Fortunately, the answer came to me just a couple of days later. I went to the Harold Pinter Theatre to see Conor McPherson’s new adaptation of Anton Chekhov’s Uncle Vanya. The play, written in 1898 and widely performed ever since, goes some way to explain the female psyche we desperately need to change.
In the play Sonya and her uncle Vanya manage the country estate which supports the urban lifestyle of Sonya's father and his second wife, Yelena, a young and glamorous woman who dazzles everyone during their brief stay in the countryside. Sonya is bright, hard-working and kind. She is hopelessly in love with the local doctor, Astrov, who is in turn obsessed with Yelena. Sonya is in despair. She thinks she is ugly, certainly in comparison to beautiful Yelena. She sees herself as a pathetic grey mouse doomed to spinsterhood. A modern Instagram influencer would have told Sonya to own her assets: her ability to run the estate and her generous heart. But back in the 19th century Sonya was up against the force no positive mental attitude could have beaten. I'm talking about the patriarchy.
The patriarchy made sure that women were judged first and foremost by their looks. Astrov the doctor knew very well that Yelena was an idle, empty person. She did no work, she had no hobbies. She constantly complained of boredom yet she thought teaching peasants' children or volunteering at a local hospital would be pointless and beneath her. Her indolence disgusted the doctor but he was in love with her because of her looks. Sonya would feed him, cared for him and listen to his woes but he simply didn't see her as a woman.
In a patriarchal society there is only one set of values - the one established by men. In Chekhov's play, Sonya had no chance. A woman's worth was set by her beauty and that paradigm has been internalised by Sonya and generations of women after her. A Russian woman does not need to go to the theatre to admire the timelessness of Uncle Vanya. By and large the society and its attitudes towards women haven't changed that much.
A modern woman might not realise it, but she has been born with misogyny deep inside her DNA. How many times have you seen a woman wearing make-up at a 7am gym class? Last September when I told my father that Bianca Andreescu beat Serena Williams in the US Open Final, his response was: "The Canadian? Not a beauty, that one". It is common knowledge that female politicians receive a disproportionate coverage of their outfits rather than deeds. The virtue of femininity is not just about the looks. Harvard researchers found in 2010 that voters in the US regarded “power-seeking” women with contempt and anger, but saw power-seeking men as stronger and more competent. No wonder female candidates in the current primaries are having a hard time to convince voters.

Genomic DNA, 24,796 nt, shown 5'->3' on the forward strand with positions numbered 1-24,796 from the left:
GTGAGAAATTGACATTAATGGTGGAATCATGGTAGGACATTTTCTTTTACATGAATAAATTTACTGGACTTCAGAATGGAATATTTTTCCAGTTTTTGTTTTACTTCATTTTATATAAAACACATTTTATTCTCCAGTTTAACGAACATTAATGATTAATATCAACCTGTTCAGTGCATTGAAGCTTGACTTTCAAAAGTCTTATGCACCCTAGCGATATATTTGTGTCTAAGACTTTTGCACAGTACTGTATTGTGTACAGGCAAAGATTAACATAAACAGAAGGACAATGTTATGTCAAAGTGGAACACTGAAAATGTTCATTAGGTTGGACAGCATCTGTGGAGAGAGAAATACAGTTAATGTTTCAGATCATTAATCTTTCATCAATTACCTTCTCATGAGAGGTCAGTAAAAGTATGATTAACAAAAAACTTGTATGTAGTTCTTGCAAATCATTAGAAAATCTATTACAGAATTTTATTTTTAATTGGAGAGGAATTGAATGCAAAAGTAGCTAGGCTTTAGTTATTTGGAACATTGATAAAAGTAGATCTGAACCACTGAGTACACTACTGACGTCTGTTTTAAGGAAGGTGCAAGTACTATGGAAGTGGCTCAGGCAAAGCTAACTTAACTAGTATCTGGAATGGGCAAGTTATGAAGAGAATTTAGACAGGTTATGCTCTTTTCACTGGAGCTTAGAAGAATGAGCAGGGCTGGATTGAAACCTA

The internalised misogyny is what's driving some women to play damsel in distress or appear less intelligent than they actually are because our society is still stuck in the so called traditional ways of valuing women for their femininity. A woman may well choose to play a role of a DIY ignoramus and to show particular appreciation for flowers just to fit the stereotype. In Britain, a third of women earn more than their male partners, and most of them lie about their salaries no doubt to preserve fragile male egos.
Dear readers, it is our responsibility to change the norms we inherited from Chekhov's Doctor Astrov and his 19th century pals. When considering female politicians, let's assess their competence not their likability. When complimenting young girls, let's use "strong", "kind" and "smart" at least as often as "pretty". Let's celebrate women's ability to choose whether to have children, whether to become a stay-at-home mum or return to work after maternity leave and whether to look feminine or androgynous.
As a Russian, I admire the longevity of Chekhov's plays but as a woman I despair. I honestly wish that one day we'd watch Sonya's anguish and Doctor Astrov's blindness and think "I can't relate to that at all."